Those names should be familiar ones to Buckeyes fans and foes alike, as the pair combined to play in 103 games, make 643 tackles, and earn numerous accolades and awards over the course of their careers.
Laurinaitis in particular enjoyed many honors during his time in the scarlet and gray, including becoming only the eighth three time all-american and only the seventh two-time captain in the illustrious history of Buckeye football. He is also (currently, damn you Tebow!!) the only player in the history of college football to earn a major national award in three different seasons (’06 Nagurski, ’07 Butkus, ’08 Lott).
It’s not that I think any of you don’t already know these things, I just like saying (or typing I suppose) them out loud. James Laurinaitis as an individual has earned more accolades than many teams earn in multiple decades.
But I digress, last year is long gone and it is time to look ahead to the 2009 season.
Few schools have been able to reload talent like Ohio State has over the past several years, and I happen to think that Ohio State will reload quite nicely at linebacker in 2009. While this year’s group of linebackers may lack a true star like Laurinaitis, what they lack in star power will be made up for with amazing depth, increased athleticism and speed, and the enthusiasm of players who have been waiting patiently in the wings until the day when it is their time to strap up.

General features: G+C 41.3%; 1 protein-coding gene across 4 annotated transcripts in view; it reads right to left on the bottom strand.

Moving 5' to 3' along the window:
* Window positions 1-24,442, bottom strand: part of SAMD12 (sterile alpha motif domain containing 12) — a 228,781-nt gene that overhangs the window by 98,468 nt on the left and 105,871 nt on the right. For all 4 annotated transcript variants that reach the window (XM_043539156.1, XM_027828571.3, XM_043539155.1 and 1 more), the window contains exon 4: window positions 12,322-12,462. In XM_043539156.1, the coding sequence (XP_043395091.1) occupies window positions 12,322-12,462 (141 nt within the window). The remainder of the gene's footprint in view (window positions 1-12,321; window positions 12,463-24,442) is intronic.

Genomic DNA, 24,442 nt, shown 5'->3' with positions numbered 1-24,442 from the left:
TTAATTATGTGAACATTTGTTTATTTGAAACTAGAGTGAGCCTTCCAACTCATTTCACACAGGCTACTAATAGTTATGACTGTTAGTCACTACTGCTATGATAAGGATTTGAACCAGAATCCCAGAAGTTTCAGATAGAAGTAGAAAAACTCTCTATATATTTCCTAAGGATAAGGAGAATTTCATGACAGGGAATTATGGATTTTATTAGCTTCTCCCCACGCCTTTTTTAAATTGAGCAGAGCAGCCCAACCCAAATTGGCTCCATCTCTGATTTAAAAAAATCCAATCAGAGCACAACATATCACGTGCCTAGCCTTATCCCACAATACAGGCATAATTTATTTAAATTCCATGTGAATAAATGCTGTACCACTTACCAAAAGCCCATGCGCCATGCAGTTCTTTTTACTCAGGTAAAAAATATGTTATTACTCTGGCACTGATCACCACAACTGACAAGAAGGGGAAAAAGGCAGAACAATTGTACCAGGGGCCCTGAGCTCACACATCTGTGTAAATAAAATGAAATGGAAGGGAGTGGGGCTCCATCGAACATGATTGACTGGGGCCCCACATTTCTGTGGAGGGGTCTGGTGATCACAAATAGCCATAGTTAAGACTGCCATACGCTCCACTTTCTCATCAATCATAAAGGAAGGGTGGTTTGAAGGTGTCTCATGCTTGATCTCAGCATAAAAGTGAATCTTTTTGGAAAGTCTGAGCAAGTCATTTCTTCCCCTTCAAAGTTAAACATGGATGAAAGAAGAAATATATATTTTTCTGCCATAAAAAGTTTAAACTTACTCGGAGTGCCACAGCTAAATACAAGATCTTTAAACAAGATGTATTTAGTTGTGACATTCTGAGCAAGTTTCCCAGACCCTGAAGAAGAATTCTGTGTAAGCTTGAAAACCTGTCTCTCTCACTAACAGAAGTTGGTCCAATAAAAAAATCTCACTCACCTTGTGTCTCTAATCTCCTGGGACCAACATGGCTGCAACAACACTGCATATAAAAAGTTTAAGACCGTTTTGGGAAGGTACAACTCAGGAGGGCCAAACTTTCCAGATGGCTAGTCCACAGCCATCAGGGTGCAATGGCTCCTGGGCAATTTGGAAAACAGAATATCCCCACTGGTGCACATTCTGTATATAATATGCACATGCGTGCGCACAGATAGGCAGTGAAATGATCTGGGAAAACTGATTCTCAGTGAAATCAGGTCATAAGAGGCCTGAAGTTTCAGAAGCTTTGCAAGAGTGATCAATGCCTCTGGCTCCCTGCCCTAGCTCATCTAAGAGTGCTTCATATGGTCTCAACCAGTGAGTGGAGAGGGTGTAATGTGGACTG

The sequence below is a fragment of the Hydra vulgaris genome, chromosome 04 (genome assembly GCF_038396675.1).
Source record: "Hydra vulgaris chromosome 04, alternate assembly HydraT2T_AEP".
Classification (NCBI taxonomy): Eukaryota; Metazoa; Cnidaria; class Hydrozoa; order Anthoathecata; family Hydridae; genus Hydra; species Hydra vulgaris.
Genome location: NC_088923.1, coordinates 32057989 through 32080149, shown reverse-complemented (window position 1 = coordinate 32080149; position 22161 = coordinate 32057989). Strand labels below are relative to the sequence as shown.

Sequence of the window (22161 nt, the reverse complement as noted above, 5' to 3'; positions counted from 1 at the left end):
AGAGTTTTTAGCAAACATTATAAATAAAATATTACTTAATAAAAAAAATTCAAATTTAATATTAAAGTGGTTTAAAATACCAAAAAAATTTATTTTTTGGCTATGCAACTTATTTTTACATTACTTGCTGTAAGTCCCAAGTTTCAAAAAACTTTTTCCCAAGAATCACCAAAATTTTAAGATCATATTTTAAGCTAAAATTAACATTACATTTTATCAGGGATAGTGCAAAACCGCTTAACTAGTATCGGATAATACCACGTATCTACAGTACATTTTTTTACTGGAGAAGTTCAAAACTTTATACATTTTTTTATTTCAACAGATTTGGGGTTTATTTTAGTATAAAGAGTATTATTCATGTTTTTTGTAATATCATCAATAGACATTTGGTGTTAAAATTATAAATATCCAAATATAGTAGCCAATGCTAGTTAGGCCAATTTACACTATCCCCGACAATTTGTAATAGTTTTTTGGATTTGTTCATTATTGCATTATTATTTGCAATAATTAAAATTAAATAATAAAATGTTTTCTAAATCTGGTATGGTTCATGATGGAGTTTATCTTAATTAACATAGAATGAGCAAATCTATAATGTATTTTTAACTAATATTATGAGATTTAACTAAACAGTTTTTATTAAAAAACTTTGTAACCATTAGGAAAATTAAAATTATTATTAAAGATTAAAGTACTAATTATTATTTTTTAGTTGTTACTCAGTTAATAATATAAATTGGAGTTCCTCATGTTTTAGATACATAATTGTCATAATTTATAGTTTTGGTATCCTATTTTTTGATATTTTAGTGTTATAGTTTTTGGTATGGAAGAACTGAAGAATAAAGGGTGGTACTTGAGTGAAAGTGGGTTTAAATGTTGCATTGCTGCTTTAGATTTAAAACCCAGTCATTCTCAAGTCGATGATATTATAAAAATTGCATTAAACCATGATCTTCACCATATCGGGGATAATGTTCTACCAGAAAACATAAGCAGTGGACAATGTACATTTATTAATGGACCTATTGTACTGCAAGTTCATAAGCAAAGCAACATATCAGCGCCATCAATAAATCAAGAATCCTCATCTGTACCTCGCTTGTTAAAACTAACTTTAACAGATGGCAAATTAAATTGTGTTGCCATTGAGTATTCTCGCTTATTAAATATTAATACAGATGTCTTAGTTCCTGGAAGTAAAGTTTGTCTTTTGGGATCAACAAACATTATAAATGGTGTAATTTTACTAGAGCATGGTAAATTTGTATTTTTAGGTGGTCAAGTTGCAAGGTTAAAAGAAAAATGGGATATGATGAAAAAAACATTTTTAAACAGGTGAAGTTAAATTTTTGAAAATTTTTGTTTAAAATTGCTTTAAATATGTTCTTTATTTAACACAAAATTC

Here are the players who will be fighting for playing time at linebacker this year.
#51 – Ross Homan
Homan is the only returning starter this year and is unquestionably the most experienced linebacker on the roster. A redshirt junior checking in at 6’0” 230 lbs., as a true freshman in 2006, Homan played in all 13 games and recorded 28 tackles (ninth most on the team) as a backup. Unfortunately, Homan’s career took a brief hiatus during the 2007 season when he was forced to take a medical redshirt after being sidelined with a turf toe injury. Ross came back strong in 2008, recording 67 tackles (fourth best on the team) and 6 tackles for loss as the starter at the will (weakside) linebacker position alongside Laurinaitis and Freeman.